Faith and freedom: On Combating Forcible Religious Conversion : Daily Current Affairs

Date: 08/12/2022

Relevance: GS-2: Government policies and interventions for development in various sectors and issues arising out of their design and implementation.

Key Phrases: Public Interest Litigation (PIL), deceitful religious conversion, Gujarat Freedom of Religion Act, Article 25, Indian Conversion Bill, malafide conversions, anti-conversion laws.

Why in News?

  • The Supreme Court is hearing a Public Interest Litigation (PIL) seeking action to curb deceitful religious conversion in the country.

What is religious conversion?

  • Religious conversion is the adoption of a set of beliefs identified with one particular religious denomination to the exclusion of others.
  • Thus "religious conversion" would describe the abandoning of adherence to one denomination and affiliate with another.
  • This might be from one to another denomination within the same religion, for example, from Baptist to Catholic Christianity or from Sunni Islam to Shi’a Islam.

What is the issue?

  • The Gujarat government is seeking the removal of a stay on a provision in its anti-conversion law that requires prior permission from the District Magistrate for any conversion done “directly or indirectly”.
  • High court’s stand:
    • The Gujarat High Court had stayed Section 5 of the Gujarat Freedom of Religion Act, 2003 (amended in 2021 to include ‘conversion by marriage’), while also staying the operation of other provisions that sought to cover inter-faith marriages as instances of illegal conversion.
    • The High Court had noted that the prior permission requirement would force someone to disclose one’s religious belief or any change of faith, contrary to Supreme Court rulings that say marriage and faith involve an individual’s choice.
  • Gujarat government’s stand:
    • Gujarat argued that the stay on Section 5 is affecting even genuine inter-faith marriages that involve no fraud or coercion, as those who usually solemnize such marriages are unable to do so.
    • This is based on a claim that the prior permission requirement obviates the need to question the genuine nature of the conversion, if any, consequent upon an inter-religious marriage.
  • Concerns:
    • Freedom of religion is protected only when no questions are raised and no suspicion is entertained based on the mere fact that an inter-faith marriage has taken place.
    • Forcing someone to disclose an intent to change one’s faith violates freedom of conscience and the right to privacy.

Constitutional Provision:

  • The Indian Constitution under Article 25 guarantees the freedom to profess, propagate, and practice religion, and allows all religious sections to manage their own affairs in matters of religion, subject to public order, morality, and health.
  • However, no person shall force their religious beliefs and consequently, no person should be forced to practice any religion against their wishes.

Trial for a National Law:

  • Post India’s independence, many anti-conversion bills were introduced in the Parliament. But unfortunately, none got enforced.
  • The first bill was introduced in 1954 and was called the Indian Conversion Bill.
    • The idea behind this bill was to license the missionaries, and anybody who gets converted should be registered with the Government officials. However, the bill did not get the required support in Lok Sabha.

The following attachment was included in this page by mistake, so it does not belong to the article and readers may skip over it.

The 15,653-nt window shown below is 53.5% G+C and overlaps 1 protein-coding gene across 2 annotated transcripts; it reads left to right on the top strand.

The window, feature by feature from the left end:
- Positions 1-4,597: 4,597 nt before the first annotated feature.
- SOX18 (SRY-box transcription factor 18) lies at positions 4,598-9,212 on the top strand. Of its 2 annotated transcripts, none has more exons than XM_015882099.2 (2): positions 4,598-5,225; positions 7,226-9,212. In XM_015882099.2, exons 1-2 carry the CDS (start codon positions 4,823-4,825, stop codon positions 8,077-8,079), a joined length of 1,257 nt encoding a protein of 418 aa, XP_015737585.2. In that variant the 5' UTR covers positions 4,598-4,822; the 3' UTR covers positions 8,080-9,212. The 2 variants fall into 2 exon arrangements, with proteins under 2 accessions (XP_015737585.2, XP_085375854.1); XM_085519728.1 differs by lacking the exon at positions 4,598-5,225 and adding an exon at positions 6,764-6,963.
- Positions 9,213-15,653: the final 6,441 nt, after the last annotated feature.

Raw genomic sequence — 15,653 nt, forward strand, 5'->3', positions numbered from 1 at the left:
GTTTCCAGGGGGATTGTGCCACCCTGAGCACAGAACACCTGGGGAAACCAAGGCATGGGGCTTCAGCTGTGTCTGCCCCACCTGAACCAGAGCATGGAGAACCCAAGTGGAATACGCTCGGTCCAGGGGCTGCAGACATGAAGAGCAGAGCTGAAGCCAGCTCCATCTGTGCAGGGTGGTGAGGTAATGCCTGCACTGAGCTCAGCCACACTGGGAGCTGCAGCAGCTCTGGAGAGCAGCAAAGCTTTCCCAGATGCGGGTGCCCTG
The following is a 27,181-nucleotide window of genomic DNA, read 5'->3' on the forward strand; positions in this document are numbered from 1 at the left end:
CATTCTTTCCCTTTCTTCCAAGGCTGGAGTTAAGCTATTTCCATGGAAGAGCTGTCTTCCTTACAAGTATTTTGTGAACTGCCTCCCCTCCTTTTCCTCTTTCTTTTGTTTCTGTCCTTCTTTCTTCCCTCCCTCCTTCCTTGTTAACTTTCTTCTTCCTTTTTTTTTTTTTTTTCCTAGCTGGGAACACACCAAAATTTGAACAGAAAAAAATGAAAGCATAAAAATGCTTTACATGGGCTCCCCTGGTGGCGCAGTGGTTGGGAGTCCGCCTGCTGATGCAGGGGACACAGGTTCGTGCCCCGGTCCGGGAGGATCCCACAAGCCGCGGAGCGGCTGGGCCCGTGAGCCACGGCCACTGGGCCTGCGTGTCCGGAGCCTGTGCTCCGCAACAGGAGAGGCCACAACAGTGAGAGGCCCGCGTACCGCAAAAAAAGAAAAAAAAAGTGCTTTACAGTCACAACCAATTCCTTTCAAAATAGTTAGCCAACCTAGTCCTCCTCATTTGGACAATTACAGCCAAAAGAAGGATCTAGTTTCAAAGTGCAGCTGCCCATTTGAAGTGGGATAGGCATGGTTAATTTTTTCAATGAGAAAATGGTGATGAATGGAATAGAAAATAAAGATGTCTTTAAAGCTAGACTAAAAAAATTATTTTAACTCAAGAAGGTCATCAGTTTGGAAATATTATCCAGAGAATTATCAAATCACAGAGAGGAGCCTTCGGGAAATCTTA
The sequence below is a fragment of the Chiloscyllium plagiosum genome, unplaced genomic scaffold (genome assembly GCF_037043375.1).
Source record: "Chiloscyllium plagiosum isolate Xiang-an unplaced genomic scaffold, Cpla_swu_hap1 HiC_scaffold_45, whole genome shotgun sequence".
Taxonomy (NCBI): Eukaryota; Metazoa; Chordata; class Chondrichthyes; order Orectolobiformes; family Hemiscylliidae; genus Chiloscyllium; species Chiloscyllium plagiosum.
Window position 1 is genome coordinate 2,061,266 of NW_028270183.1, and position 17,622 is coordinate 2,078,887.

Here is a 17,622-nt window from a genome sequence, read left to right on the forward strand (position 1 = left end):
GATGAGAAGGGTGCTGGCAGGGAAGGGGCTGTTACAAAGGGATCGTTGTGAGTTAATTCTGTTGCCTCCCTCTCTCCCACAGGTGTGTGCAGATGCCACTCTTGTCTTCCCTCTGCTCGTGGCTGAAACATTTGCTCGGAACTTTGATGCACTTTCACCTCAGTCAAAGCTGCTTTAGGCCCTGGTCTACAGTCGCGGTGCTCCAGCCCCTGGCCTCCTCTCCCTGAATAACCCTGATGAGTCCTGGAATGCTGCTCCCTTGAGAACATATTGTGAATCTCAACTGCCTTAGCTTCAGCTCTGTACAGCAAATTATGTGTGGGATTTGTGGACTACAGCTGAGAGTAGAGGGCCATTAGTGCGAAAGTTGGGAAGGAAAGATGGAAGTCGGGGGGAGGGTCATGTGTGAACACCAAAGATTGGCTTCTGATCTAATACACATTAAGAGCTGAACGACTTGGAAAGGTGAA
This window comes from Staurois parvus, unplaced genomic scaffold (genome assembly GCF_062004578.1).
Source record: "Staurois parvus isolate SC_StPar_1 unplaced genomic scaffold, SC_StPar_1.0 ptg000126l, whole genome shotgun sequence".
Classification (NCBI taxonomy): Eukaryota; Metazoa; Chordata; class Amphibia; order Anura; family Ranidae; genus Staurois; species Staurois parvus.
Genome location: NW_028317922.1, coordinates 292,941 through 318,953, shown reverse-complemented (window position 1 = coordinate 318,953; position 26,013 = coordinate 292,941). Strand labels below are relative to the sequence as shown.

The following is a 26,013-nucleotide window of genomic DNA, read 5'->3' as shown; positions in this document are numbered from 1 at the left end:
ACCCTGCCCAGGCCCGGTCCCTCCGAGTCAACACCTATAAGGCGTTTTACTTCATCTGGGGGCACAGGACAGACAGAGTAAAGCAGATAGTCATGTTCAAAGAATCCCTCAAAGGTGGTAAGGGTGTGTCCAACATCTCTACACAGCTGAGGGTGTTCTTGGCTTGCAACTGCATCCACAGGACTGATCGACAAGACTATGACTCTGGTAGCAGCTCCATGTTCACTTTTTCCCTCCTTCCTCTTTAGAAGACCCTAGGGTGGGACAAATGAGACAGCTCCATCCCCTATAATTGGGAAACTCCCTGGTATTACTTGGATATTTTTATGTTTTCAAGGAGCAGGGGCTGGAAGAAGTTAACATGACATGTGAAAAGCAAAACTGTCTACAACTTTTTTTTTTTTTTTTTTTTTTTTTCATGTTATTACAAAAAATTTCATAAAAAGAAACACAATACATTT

• The next bill or anti-conversion law was brought to Parliament in 1960 and was called Backward Communities Bill. This bill stated Christianity, Islam, Zoroastrianism, and Judaism as non-Indian religions. And it aimed to discover the conversion of Hindus to these non-Indian religions.
    • This bill was followed by the Freedom of Religion Bill in 1979. This bill also crashed in Parliament by not gathering enough support. It aimed at curbing inter-religious conversions.
  • Finally, in 2015, the union law ministry said that it is not possible to enforce a bill on fraudulent religious conversions at the national level.
    • Since these matters come under the states, the states are free to enact state anti-conversion laws in India as per the constitution.

State Laws:

  • Many states have passed the ‘Freedom of Religion’ ordinance to restrict or reduce forceful or fraudulent religious conversions.
  • Such laws are presently enacted in eight states for years. These states, in order of enactment, are,
    • Odisha in 1967
    • Madhya Pradesh in 1968
    • Arunachal Pradesh in 1978
    • Chhattisgarh in 2000 and 2006
    • Gujarat in 2003
    • Himachal Pradesh in 2006 and 2019
    • Jharkhand in 2017
    • Uttarakhand in 2018
  • Interestingly, the anti-conversion laws in HP and Uttarakhand declare a marriage to be void if the main reason behind the marriage was conversion.
  • States like Tamil Nadu in 2002 and Rajasthan in 2006 and 2008 also passed similar clauses. But unfortunately, for Tamil Nadu, it got repealed in 2006 due to protests by Christian minorities. And for Rajasthan, the State Governor and the President of India did not pass their consent on it.


  • All the states in India have the authority to enact laws that can control religious conversions and inter-faith marriages.
  • With this at the same time there should be a balance and must uphold the right to equality, the right to freedom and personal liberty, the right to privacy, and the right to life and these laws need to afflict a balance between the freedoms and malafide conversions of one’s religion to another religion.

Source: The Hindu

Mains Question:

Q. Why is there a need for an anti-conversion law in India, and what should be the key elements of the new law to strike a balance between freedom to choose a religion and mala fide conversions?